Google allows you to have up to 50 custom listings for a single app, so you could take advantage of that when launching your app.
How to Create a Custom App Listing?
Now we have covered what types of custom app listing could be done. Let’s discuss how you make your app listing from the play console.
- Open Play Console.
- Select your app.
- Select Grow > Store presence > Custom store listings on the left menu.
- Select Create custom store listing.
- Type your custom store listing name in the “Listing Details” section. (Your custom store listing’s name is only for your reference and isn’t visible to users, so choose a name that’s helpful to you).
- Next to “Targeting,” select the targeting segments you want to see in your custom store listing by selecting Country, URL, and/or Install state for Pre-registered users.
- In the “App details” section, choose a default language by selecting Manage translations > Change default language.
- Next to “App details,” type a name and a short and full description.
- In the “Graphics” section, upload your graphic assets
- Select Create
The process is simple enough that even if you’re not a tech-savvy person, you’d be able to create your custom app listing without any issues.
Now that you’ve learned what a custom app listing is and how you can create it. Let’s move on to A/B testing your app listing to get as much from it as possible.
A/B Testing on Google Play Store
A/B testing is a big field that you’d need to be educated in before you go into it, and while this section talks about a/b testing on the play store, it won’t go into how to come up with an a/b test process for your app.
That said, here’s an eight chapters long guide to A/B testing that would cover everything you need to know about the process and how you can do it yourself.
Now let’s move into the technical part of our a/b testing journey, from setting up your test to analyzing the results and taking actions based on them.
As a side note, you can run experiments for your default app listing and/or custom app listings, which we reviewed in a while.
Types of experiments on the app store
There are two types of experiments that you can run on your app in the play store. These are:
You can play around with graphics in your app’s default mode. This includes different versions of your app’s icon, feature graphics, screenshots, and promo videos.
You can use a localized experiment to test different versions of your app’s icon, feature graphic, screenshots, promo video, and/or descriptions in up to five languages.
The experiment variants will only be visible to users who view your app’s store listing in the languages you select.
How to create your experiment in the app console?
1- Open Play Console and go to the Store listing experiments page (Grow > Store presence > Store listing experiments).
2- Click On Create experiment.
3- Enter the experiment details:
- Experiment name: What is the name of your experiment? (50 characters or fewer).
- Store listing: Select the store listing on which you want to run this experiment.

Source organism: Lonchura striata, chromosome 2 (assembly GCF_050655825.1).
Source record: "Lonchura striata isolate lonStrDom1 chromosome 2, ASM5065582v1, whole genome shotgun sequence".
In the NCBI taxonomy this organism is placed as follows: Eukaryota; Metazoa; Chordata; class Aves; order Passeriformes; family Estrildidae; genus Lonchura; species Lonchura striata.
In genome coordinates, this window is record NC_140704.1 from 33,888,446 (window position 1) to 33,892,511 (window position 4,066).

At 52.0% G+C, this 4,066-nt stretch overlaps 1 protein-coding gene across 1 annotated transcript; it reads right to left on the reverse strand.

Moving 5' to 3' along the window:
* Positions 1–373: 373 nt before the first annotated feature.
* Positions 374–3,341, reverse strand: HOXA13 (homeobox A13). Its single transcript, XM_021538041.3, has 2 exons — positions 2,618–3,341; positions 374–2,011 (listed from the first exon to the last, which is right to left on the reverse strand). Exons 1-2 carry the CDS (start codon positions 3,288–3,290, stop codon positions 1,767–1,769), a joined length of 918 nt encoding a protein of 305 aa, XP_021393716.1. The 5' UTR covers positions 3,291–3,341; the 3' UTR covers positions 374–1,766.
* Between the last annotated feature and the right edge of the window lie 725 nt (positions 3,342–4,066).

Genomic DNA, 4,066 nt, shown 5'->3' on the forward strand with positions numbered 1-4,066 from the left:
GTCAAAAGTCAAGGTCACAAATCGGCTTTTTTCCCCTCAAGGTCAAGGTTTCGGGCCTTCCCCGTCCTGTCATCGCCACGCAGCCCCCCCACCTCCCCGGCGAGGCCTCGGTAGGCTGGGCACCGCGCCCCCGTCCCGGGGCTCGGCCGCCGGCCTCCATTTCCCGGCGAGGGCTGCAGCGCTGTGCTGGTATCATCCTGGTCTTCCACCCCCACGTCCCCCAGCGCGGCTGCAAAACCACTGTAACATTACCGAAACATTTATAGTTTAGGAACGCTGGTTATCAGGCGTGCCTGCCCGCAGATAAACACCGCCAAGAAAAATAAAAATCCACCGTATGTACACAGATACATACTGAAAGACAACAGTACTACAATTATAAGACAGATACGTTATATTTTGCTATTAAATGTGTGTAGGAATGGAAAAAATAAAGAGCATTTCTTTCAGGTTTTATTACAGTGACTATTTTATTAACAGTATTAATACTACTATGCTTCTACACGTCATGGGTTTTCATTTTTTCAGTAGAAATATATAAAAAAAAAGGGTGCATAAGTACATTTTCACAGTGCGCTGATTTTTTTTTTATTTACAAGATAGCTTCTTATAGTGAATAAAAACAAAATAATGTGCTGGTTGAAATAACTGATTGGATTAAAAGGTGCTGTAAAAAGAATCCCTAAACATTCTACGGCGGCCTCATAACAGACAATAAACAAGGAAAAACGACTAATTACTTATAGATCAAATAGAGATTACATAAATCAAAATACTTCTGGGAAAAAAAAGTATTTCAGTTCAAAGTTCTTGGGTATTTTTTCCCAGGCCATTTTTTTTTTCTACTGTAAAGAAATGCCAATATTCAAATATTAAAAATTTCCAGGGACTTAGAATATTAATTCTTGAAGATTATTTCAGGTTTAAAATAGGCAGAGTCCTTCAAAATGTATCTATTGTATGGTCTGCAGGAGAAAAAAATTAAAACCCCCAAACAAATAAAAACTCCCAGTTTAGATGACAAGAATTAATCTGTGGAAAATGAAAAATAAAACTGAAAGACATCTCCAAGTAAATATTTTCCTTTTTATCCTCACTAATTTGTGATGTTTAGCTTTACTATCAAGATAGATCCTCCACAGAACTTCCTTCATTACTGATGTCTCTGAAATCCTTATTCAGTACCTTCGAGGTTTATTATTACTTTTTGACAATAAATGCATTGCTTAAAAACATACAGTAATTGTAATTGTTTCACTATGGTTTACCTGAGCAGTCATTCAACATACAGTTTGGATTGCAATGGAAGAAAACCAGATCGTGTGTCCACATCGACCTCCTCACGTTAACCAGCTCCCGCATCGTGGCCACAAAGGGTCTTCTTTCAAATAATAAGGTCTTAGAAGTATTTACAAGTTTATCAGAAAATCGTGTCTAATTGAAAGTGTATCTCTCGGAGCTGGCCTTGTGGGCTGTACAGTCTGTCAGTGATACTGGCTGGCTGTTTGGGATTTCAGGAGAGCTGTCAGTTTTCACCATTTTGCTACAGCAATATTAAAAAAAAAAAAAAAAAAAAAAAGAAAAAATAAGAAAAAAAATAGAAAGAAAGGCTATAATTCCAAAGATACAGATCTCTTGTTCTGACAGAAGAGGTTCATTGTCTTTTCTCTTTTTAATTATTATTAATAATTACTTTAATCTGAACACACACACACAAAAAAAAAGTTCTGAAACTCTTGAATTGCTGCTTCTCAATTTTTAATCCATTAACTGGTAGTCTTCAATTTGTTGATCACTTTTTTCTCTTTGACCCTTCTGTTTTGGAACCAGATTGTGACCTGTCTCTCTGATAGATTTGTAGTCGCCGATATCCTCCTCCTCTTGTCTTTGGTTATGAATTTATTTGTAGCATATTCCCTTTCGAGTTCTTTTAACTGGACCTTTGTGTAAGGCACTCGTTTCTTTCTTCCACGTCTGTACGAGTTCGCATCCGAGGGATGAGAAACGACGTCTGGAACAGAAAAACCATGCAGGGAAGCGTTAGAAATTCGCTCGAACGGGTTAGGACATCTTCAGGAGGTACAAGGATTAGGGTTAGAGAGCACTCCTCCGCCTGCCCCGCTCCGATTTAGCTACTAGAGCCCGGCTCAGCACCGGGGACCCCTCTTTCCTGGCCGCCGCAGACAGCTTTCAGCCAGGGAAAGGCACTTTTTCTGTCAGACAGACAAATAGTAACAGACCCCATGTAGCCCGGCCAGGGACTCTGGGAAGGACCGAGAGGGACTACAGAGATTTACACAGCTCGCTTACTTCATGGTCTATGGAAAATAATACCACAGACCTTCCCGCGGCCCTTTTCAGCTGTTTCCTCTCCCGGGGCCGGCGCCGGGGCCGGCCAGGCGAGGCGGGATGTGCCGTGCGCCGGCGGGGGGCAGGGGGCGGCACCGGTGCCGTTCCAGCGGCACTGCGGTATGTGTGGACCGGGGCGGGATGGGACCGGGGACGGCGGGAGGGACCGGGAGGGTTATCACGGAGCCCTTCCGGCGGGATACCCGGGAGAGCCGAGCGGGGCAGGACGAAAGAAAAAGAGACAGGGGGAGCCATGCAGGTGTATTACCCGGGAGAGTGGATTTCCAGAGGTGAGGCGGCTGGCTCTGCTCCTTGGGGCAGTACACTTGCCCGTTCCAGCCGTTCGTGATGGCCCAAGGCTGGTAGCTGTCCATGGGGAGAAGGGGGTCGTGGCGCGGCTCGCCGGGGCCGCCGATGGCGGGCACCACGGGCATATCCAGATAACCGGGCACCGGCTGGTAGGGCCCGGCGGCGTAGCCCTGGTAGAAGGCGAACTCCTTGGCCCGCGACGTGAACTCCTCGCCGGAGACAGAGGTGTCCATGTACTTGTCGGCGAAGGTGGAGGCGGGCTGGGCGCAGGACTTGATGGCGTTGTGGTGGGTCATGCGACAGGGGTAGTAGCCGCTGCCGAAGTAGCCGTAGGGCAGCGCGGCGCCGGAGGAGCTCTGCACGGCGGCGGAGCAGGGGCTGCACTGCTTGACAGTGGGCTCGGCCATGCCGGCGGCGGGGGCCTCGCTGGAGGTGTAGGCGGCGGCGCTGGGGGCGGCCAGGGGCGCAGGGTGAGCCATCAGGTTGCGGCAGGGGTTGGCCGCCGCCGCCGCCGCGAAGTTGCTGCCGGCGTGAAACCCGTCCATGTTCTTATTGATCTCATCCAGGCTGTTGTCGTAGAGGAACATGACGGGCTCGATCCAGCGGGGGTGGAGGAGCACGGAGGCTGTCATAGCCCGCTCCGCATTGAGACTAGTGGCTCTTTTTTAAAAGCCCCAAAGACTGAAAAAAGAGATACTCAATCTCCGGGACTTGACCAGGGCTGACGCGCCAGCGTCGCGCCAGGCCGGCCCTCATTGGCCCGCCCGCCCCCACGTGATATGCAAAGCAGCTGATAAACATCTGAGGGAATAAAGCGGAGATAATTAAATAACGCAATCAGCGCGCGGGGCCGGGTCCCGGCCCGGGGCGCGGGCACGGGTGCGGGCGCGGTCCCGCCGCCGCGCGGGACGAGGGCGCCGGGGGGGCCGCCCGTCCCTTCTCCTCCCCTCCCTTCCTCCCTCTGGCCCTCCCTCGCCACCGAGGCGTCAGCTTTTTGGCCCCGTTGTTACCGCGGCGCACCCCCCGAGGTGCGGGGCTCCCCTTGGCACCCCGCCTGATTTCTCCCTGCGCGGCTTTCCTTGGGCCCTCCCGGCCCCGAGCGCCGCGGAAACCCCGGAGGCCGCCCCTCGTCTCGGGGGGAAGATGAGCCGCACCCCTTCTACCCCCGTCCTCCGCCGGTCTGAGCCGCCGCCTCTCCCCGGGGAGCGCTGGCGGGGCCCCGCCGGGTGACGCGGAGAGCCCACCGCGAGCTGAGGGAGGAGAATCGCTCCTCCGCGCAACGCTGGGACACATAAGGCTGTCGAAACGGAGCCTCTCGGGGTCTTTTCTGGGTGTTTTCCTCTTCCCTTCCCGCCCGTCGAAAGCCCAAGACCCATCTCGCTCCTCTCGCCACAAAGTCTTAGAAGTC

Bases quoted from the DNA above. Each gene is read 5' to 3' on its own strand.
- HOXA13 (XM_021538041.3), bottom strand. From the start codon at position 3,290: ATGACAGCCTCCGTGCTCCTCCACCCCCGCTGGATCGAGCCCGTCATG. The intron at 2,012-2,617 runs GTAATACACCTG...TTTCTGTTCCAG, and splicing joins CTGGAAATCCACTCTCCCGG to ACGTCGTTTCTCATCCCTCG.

- Experiment type: You can choose the Default graphics experiment or the Localized experiment.
4- Click Next.
Now that you’ve set the basis of your experiment let’s set up the details of the experiment.
5- Following the on-screen instructions, choose a store listing and add your experiment goals, such as your target metric, experiment audience, variants, and other settings.
6- Start your experiment by going to the top of the page and clicking Run experiment.
7- If you want to finish setting up your experiment later, click Save.
If you need more help or information, make sure that you check this guide provided by Google, they lay everything in simple terms for you to grasp easily.
Now that you’ve set up and run your campaign, it’s time to see what you can learn from it and what actions you should take based on the data.
2- Choose the experiment you want to examine by selecting the right arrow on the table row it is located on.
3- In the “Results” section, you can see a summary of your experiment’s results. Results are based on your target metric.
The results will reveal which options outperform your current store listing. You’ll also see an explanation of this result based on its confidence interval and MDE, as well as a recommended action (if applicable).
If not enough data has been collected, you may receive the result “More data needed.”
4- The results of your experiment will determine your next course of action.
- If a variant is doing well, you may see a recommendation to use that variant.
- If your result is “Leave your experiment running to collect more data,” come back later.
- If several variants performed better than your store listing or your result was a “Draw,” it’s up to you to decide which variant you want to apply.
- If your current store listing is the best performing one, you should click Keep current listing.
Now that we’ve covered everything in the creatives part. Let us move into the last piece of ASO, one of the most crucial ones, user reviews.
3- User Reviews
The reviews on your app listing are the only thing you have no control over, which is why people tend to trust it more than the app listing info itself.
That doesn’t mean you don’t have anything to do. On the contrary, you have a lot on hand to do when it comes to reviews. So here are the top 3 things you want to do.
1- You always want to reply to negative reviews
This one is simple yet crucial; people need to see you as a genuine person who cares about users’ experience, and when they see you replying to such reviews, they’ll trust that you take feedback seriously.
2- You want to upvote good comments
You want to upvote comments that give a positive detailed review about your app. This helps your users gain more info about your app from other users they usually trust.
3- Mine the reviews for insights
One of the most effective ways to gain a user’s trust is to use his own language, and mining reviews for comments is something you want to do regularly
4- Conduct a sentiment analysis
Try to get a feel of what your customers say about your app. Are they feeling good about the experience?